Saturday, January 17, 2015

4003 So many women remain lost....

Saturday, January 17, 2015

No man ever listened himself out of a job.
--Calvin Coolidge--


Over the past 15 years I have been able to locate a lot of my classmates from high school and college --- the MALE classmates.  I have been able to locate only three old female classmates --- one who never married, and two that I know who they married.

Women who change their name when they marry get lost.  They get cut off from the past.

I don't understand why young women today still change their name.  Unless they want to hide from the past, it no longer makes any sense at all.  You'd think there'd be a movement among socially aware young women to maintain their own identity.

I don't understand.

There used to be a time when it didn't matter, because women had no identity of their own.  Their identity was solely based on who their father was, or who their husband was.  (Who owned them, basically.)  Their world was very small, circumscribed by men.  Men put their stamps on them.  That's the time that this name-change custom came from.  

Girls --- marry.  But keep your birth name.  If your future husband doesn't like that, maybe you should ask him why before marrying him. Better yet, if he wants that both of you have the same name, propose that HE change his name to yours (it's just as easily done), and if he reacts with horror, ask him to explain why that's such an awful idea, then maybe he'll understand.

Tuesday, January 13, 2015

4002 Not the smartest dog

Tuesday, January 13, 2015

I just had to share this.  I love it.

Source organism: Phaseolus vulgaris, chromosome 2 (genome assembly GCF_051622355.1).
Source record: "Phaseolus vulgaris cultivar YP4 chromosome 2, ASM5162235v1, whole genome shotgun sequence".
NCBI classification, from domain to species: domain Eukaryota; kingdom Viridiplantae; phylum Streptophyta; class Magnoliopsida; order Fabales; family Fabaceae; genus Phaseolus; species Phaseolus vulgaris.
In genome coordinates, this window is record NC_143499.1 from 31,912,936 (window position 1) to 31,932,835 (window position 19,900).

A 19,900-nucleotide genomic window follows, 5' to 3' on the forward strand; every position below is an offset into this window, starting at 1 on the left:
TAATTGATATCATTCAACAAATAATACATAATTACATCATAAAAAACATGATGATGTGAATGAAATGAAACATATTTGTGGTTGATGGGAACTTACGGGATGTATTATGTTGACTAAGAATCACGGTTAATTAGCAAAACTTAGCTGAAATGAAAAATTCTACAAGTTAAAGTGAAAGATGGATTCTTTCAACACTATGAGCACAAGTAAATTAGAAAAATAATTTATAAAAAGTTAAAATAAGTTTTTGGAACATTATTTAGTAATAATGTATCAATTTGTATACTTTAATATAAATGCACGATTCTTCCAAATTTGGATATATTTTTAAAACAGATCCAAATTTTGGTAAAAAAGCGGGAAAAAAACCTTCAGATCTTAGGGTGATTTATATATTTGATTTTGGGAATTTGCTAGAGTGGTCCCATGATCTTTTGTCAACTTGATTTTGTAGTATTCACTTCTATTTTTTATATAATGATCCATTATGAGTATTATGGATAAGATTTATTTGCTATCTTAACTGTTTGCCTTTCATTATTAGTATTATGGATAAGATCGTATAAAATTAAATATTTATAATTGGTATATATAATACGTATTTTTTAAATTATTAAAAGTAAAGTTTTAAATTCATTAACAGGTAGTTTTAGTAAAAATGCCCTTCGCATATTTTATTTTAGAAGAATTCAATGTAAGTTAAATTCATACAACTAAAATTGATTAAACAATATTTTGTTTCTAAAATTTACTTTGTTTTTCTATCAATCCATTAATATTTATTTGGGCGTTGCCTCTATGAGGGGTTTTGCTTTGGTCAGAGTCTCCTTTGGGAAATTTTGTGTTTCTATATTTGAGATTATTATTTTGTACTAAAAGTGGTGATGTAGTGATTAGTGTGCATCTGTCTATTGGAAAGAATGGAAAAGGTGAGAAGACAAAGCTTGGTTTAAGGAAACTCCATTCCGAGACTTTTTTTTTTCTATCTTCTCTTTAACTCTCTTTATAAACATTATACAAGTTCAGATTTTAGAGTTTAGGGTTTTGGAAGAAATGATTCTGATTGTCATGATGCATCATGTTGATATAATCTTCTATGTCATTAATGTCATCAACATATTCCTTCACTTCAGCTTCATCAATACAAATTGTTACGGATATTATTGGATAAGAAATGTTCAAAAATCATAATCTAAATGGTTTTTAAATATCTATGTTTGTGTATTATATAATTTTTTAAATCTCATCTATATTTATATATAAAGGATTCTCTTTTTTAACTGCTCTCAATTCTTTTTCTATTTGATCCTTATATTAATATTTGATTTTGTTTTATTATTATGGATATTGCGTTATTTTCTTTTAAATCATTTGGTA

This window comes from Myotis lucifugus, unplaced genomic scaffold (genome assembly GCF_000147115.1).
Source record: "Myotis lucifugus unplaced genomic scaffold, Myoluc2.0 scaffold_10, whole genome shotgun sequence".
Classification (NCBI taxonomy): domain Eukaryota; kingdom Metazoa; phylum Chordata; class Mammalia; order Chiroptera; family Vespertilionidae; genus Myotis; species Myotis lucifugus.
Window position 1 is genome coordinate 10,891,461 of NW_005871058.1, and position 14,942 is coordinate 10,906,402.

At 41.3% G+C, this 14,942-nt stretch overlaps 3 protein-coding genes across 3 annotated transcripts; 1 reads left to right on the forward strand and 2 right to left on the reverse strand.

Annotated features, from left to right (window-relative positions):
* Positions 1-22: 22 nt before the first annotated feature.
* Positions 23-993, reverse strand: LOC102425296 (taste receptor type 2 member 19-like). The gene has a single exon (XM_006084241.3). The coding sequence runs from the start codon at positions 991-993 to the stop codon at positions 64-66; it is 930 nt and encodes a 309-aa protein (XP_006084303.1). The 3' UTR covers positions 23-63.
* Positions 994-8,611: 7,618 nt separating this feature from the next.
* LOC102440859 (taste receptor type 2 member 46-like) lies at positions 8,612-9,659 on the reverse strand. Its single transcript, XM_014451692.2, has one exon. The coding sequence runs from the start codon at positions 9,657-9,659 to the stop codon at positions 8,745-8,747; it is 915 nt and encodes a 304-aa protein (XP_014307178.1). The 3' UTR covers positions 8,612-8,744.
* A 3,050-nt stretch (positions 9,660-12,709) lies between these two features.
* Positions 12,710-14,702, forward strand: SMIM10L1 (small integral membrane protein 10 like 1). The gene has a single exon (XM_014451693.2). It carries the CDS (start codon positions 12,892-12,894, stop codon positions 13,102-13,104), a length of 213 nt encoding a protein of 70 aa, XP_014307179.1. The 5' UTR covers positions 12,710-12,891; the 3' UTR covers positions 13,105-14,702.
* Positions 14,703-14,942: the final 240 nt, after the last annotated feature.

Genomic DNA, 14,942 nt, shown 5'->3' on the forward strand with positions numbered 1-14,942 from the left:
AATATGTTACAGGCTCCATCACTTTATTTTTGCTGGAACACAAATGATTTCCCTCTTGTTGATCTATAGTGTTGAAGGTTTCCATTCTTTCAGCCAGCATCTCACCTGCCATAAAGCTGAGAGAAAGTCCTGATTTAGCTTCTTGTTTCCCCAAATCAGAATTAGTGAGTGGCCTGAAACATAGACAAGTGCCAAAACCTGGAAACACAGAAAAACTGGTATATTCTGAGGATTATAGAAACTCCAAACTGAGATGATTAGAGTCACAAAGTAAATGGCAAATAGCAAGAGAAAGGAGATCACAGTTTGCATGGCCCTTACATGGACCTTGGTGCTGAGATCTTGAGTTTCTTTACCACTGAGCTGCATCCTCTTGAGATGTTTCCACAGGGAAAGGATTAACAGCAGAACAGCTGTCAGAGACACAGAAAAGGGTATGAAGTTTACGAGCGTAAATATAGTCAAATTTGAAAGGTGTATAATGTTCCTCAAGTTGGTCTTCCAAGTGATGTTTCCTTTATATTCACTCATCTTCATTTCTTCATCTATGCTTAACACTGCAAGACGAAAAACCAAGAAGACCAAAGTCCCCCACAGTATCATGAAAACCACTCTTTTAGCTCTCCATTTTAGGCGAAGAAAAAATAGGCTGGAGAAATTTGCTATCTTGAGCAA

Monday, January 12, 2015

4001 Strange baby

January 12, 2015

"I think computer viruses should count as life. I think it says something about
human nature that the only form of life we have created so far is purely destructive.
We've created life in our own image."
 --Stephen Hawking--


I recently read an article about a woman who went to the emergency room with back and abdominal pain, and one hour after discovering that she was pregnant, she gave birth to a full-term baby.

It happens occasionally.  Especially if you are very heavy you don't notice the belly getting bigger, and large women frequently have irregular periods because fat flattens out hormones.

It reminded me of something that happened when I was very young, probably 10 or less.  It was when we lived in a tiny Pennsylvania village, you know, four blocks by five blocks big.  We're talking mid-'50s ish.  In those days, kids my age knew literally nothing about sex (if you didn't live on a farm).  Babies appeared magically.  Couples on TV slept in twin beds.

There was a shopkeeper - I believe he was the town baker, whose one-man shop was in the first floor of a converted house on the main street.  He owned the house, and rented out the second floor apartment.  Big middle-aged man.  Married.  Lived with his wife and children outside the village.

He rented the apartment over the shop to a youngish woman.  Single.  She didn't seem to have a job.  I don't know what she lived on (although my mother had her suspicions).  Anyway, she was very large.  Had to be pushing 400 lbs, maybe.  I'm not good at weight estimates.

One day I came home from playing and my mother was hopping with excitement.  She was overloaded with juicy gossip, and just had to spill it.  It seems that the woman had been stricken with horrible stomach cramps, and an ambulance had come and taken her to the little hospital in the town 20 miles up the road.  She had been anesthetized in her hospital bed, and a few hours later awoke in the same bed with a baby in a bassinet next to her.  (Remember, this was the '50s.  Women were put to sleep through labor and birth.  No muss, no fuss.  (Also no DNA tests.))  The nurses told her it was her baby, and she refused to believe it.  Flatly.  Insisted that it was impossible.  Screamed until they took the baby to the nursery.  Her theory was that some rich bitch'd had the baby and didn't want it, so the hospital was trying to fob it off on her.  She was no fool, by damn!  Last heard, she refused to take the baby home and was going to sue the hospital.